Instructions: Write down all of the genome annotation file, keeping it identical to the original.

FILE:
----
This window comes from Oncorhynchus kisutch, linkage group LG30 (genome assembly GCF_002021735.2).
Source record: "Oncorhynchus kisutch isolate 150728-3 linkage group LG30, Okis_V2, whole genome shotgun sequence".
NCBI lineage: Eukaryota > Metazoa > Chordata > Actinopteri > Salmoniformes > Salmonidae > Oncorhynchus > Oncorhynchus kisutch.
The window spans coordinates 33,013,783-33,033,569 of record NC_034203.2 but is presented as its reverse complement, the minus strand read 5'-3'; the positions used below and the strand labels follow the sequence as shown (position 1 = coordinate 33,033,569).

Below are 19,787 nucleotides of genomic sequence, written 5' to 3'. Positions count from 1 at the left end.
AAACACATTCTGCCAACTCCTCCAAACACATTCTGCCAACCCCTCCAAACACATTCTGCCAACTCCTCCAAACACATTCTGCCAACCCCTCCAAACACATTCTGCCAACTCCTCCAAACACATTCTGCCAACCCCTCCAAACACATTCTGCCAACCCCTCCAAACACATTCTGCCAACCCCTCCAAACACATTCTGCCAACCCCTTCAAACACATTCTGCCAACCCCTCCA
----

This window comes from Oncorhynchus kisutch, linkage group LG30 (genome assembly GCF_002021735.2).
Source record: "Oncorhynchus kisutch isolate 150728-3 linkage group LG30, Okis_V2, whole genome shotgun sequence".
NCBI lineage: Eukaryota > Metazoa > Chordata > Actinopteri > Salmoniformes > Salmonidae > Oncorhynchus > Oncorhynchus kisutch.
The window spans coordinates 33,013,783-33,033,569 of record NC_034203.2 but is presented as its reverse complement, the minus strand read 5'-3'; the positions used below and the strand labels follow the sequence as shown (position 1 = coordinate 33,033,569).

Below are 19,787 nucleotides of genomic sequence, written 5' to 3'. Positions count from 1 at the left end.
AAACACATTCTGCCAACTCCTCCAAACACATTCTGCCAACCCCTCCAAACACATTCTGCCAACTCCTCCAAACACATTCTGCCAACCCCTCCAAACACATTCTGCCAACTCCTCCAAACACATTCTGCCAACCCCTCCAAACACATTCTGCCAACCCCTCCAAACACATTCTGCCAACCCCTCCAAACACATTCTGCCAACCCCTTCAAACACATTCTGCCAACCCCTCCA